With Amy A. Kass, First Things, October 1999.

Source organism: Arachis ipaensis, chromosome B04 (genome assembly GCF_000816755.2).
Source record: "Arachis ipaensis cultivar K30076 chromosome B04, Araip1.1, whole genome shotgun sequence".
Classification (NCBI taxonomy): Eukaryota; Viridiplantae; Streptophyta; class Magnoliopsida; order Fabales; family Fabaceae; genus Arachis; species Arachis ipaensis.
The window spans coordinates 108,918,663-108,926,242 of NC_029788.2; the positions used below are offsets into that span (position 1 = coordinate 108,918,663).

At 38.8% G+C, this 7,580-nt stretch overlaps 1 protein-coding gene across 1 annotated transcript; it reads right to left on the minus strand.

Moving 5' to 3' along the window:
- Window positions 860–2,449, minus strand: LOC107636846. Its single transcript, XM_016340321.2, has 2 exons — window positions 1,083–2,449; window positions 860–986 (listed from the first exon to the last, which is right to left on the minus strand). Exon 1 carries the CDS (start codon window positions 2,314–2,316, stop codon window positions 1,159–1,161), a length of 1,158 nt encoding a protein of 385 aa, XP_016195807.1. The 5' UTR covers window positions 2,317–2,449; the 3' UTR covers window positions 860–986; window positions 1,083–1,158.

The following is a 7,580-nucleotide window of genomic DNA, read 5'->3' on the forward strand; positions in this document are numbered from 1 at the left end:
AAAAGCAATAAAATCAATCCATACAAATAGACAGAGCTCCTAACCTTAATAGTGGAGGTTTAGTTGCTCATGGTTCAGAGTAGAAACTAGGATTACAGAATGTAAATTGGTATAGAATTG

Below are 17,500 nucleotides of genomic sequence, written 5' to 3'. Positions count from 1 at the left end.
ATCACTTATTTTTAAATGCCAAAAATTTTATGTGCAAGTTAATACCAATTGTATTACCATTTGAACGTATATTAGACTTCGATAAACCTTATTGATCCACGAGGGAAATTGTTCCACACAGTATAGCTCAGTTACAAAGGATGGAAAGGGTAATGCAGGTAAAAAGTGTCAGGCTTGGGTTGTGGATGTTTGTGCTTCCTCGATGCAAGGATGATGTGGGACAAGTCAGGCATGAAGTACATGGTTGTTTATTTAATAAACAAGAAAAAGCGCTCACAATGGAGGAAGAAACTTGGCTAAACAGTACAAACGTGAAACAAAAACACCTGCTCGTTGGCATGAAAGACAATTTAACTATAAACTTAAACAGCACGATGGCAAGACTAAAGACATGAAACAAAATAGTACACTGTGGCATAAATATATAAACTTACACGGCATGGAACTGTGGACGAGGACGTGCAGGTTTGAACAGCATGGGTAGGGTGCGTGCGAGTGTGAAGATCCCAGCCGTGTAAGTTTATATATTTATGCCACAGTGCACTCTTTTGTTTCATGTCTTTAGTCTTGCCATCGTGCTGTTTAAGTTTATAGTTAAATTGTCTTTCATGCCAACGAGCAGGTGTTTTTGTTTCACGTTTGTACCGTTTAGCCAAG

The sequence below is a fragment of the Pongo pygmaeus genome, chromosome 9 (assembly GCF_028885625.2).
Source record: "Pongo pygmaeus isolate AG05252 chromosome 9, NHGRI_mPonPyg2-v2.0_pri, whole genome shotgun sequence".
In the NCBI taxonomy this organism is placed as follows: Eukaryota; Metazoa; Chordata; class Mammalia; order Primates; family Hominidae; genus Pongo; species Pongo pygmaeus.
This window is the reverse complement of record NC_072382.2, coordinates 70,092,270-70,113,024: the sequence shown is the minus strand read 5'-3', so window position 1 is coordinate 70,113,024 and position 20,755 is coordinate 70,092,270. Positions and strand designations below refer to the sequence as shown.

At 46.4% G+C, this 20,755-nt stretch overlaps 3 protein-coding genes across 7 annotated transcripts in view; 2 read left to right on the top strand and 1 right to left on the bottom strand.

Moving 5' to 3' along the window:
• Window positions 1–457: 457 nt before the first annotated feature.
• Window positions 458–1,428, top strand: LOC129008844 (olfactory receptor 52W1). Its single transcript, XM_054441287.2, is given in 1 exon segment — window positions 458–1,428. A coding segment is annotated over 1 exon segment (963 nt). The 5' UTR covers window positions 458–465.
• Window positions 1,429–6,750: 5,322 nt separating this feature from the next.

Anyone interested in improving relations between men and women today and tomorrow must proceed by taking a page from yesterday. For today’s tale regarding manhood and womanhood is, alas, both too brief and hardly edifying. True, as they multiply taboos on speech and gesture, our sexual harassment police emphatically prescribe how not to behave toward the opposite sex. But outside of certain strongly religious communities, we have no clearly defined positive mores and manners that teach men how to be men in relation to women and women how to be women in relation to men. What instruction there is for relations between the sexes is largely gender–neutral: respect the other person’s freedom, avoid sexist speech and unwanted advances, be sincere, sensitive, and caring. Even the prominent descriptions of pairing–off are neutered and unerotic: people have a relationship, not a romance, with a partner or a significant other, not a lover or a beloved. In our increasingly androgynous age, sexual speech and mores are designed to fit all couples, homo– and heterosexual, and all manners of intimacy, serious or frivolous.